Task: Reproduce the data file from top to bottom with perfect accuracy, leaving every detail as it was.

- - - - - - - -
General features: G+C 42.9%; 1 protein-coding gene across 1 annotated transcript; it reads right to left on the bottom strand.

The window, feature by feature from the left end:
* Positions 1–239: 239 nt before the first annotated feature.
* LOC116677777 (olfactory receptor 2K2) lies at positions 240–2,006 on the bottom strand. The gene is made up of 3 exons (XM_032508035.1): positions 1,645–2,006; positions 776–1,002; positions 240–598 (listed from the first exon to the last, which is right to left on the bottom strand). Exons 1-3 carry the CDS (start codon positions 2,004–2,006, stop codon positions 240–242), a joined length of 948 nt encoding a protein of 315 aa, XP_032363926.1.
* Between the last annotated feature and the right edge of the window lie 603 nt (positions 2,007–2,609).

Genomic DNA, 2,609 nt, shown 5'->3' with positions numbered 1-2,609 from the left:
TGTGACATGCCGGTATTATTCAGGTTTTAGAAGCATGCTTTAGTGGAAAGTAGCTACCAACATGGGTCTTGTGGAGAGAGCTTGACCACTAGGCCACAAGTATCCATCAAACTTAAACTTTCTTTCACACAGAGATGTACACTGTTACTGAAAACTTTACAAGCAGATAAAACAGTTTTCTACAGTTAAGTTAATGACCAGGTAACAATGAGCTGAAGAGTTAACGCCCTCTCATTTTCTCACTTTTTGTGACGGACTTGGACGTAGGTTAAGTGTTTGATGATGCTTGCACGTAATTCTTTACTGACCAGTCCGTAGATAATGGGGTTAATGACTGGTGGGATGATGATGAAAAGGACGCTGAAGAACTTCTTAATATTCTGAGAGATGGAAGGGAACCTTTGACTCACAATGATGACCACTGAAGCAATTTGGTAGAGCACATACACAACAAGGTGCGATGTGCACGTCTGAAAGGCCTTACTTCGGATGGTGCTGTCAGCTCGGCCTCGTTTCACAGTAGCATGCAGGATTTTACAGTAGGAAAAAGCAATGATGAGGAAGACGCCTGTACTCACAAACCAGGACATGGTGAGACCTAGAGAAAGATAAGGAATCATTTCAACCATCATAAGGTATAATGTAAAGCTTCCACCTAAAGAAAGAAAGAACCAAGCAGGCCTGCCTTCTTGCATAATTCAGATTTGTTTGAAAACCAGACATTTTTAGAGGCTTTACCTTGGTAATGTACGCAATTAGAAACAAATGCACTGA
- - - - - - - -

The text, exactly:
General features: G+C 42.9%; 1 protein-coding gene across 1 annotated transcript; it reads right to left on the bottom strand.

The window, feature by feature from the left end:
* Positions 1–239: 239 nt before the first annotated feature.
* LOC116677777 (olfactory receptor 2K2) lies at positions 240–2,006 on the bottom strand. The gene is made up of 3 exons (XM_032508035.1): positions 1,645–2,006; positions 776–1,002; positions 240–598 (listed from the first exon to the last, which is right to left on the bottom strand). Exons 1-3 carry the CDS (start codon positions 2,004–2,006, stop codon positions 240–242), a joined length of 948 nt encoding a protein of 315 aa, XP_032363926.1.
* Between the last annotated feature and the right edge of the window lie 603 nt (positions 2,007–2,609).

Genomic DNA, 2,609 nt, shown 5'->3' with positions numbered 1-2,609 from the left:
TGTGACATGCCGGTATTATTCAGGTTTTAGAAGCATGCTTTAGTGGAAAGTAGCTACCAACATGGGTCTTGTGGAGAGAGCTTGACCACTAGGCCACAAGTATCCATCAAACTTAAACTTTCTTTCACACAGAGATGTACACTGTTACTGAAAACTTTACAAGCAGATAAAACAGTTTTCTACAGTTAAGTTAATGACCAGGTAACAATGAGCTGAAGAGTTAACGCCCTCTCATTTTCTCACTTTTTGTGACGGACTTGGACGTAGGTTAAGTGTTTGATGATGCTTGCACGTAATTCTTTACTGACCAGTCCGTAGATAATGGGGTTAATGACTGGTGGGATGATGATGAAAAGGACGCTGAAGAACTTCTTAATATTCTGAGAGATGGAAGGGAACCTTTGACTCACAATGATGACCACTGAAGCAATTTGGTAGAGCACATACACAACAAGGTGCGATGTGCACGTCTGAAAGGCCTTACTTCGGATGGTGCTGTCAGCTCGGCCTCGTTTCACAGTAGCATGCAGGATTTTACAGTAGGAAAAAGCAATGATGAGGAAGACGCCTGTACTCACAAACCAGGACATGGTGAGACCTAGAGAAAGATAAGGAATCATTTCAACCATCATAAGGTATAATGTAAAGCTTCCACCTAAAGAAAGAAAGAACCAAGCAGGCCTGCCTTCTTGCATAATTCAGATTTGTTTGAAAACCAGACATTTTTAGAGGCTTTACCTTGGTAATGTACGCAATTAGAAACAAATGCACTGA